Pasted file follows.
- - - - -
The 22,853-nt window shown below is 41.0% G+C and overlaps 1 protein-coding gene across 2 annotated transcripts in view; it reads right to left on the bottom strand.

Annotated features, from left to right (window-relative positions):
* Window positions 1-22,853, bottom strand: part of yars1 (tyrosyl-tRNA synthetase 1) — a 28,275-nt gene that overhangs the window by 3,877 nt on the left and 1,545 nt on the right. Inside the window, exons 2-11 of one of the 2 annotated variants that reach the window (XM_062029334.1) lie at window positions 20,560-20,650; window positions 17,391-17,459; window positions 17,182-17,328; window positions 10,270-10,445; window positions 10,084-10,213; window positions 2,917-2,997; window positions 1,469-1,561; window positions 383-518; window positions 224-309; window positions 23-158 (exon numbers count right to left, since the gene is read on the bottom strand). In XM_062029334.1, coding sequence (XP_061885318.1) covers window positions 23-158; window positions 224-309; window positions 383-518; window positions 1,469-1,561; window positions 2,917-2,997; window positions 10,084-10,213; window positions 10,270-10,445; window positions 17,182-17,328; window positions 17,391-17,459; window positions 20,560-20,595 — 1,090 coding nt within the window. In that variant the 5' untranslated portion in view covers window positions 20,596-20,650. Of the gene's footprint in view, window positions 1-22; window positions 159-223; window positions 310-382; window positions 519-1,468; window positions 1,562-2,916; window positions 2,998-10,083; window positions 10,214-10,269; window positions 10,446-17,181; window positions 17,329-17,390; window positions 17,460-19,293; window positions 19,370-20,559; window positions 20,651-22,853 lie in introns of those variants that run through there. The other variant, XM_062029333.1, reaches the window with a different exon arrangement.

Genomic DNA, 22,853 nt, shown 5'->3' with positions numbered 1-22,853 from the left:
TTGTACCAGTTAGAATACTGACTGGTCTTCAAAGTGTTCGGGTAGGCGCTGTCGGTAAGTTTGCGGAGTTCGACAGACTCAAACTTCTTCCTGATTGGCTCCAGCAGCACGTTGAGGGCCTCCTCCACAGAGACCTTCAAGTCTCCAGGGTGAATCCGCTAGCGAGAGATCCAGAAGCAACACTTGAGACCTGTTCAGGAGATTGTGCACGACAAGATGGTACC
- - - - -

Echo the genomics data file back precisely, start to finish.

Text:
The 22,853-nt window shown below is 41.0% G+C and overlaps 1 protein-coding gene across 2 annotated transcripts in view; it reads right to left on the bottom strand.

Annotated features, from left to right (window-relative positions):
* Window positions 1-22,853, bottom strand: part of yars1 (tyrosyl-tRNA synthetase 1) — a 28,275-nt gene that overhangs the window by 3,877 nt on the left and 1,545 nt on the right. Inside the window, exons 2-11 of one of the 2 annotated variants that reach the window (XM_062029334.1) lie at window positions 20,560-20,650; window positions 17,391-17,459; window positions 17,182-17,328; window positions 10,270-10,445; window positions 10,084-10,213; window positions 2,917-2,997; window positions 1,469-1,561; window positions 383-518; window positions 224-309; window positions 23-158 (exon numbers count right to left, since the gene is read on the bottom strand). In XM_062029334.1, coding sequence (XP_061885318.1) covers window positions 23-158; window positions 224-309; window positions 383-518; window positions 1,469-1,561; window positions 2,917-2,997; window positions 10,084-10,213; window positions 10,270-10,445; window positions 17,182-17,328; window positions 17,391-17,459; window positions 20,560-20,595 — 1,090 coding nt within the window. In that variant the 5' untranslated portion in view covers window positions 20,596-20,650. Of the gene's footprint in view, window positions 1-22; window positions 159-223; window positions 310-382; window positions 519-1,468; window positions 1,562-2,916; window positions 2,998-10,083; window positions 10,214-10,269; window positions 10,446-17,181; window positions 17,329-17,390; window positions 17,460-19,293; window positions 19,370-20,559; window positions 20,651-22,853 lie in introns of those variants that run through there. The other variant, XM_062029333.1, reaches the window with a different exon arrangement.

Genomic DNA, 22,853 nt, shown 5'->3' with positions numbered 1-22,853 from the left:
TTGTACCAGTTAGAATACTGACTGGTCTTCAAAGTGTTCGGGTAGGCGCTGTCGGTAAGTTTGCGGAGTTCGACAGACTCAAACTTCTTCCTGATTGGCTCCAGCAGCACGTTGAGGGCCTCCTCCACAGAGACCTTCAAGTCTCCAGGGTGAATCCGCTAGCGAGAGATCCAGAAGCAACACTTGAGACCTGTTCAGGAGATTGTGCACGACAAGATGGTACC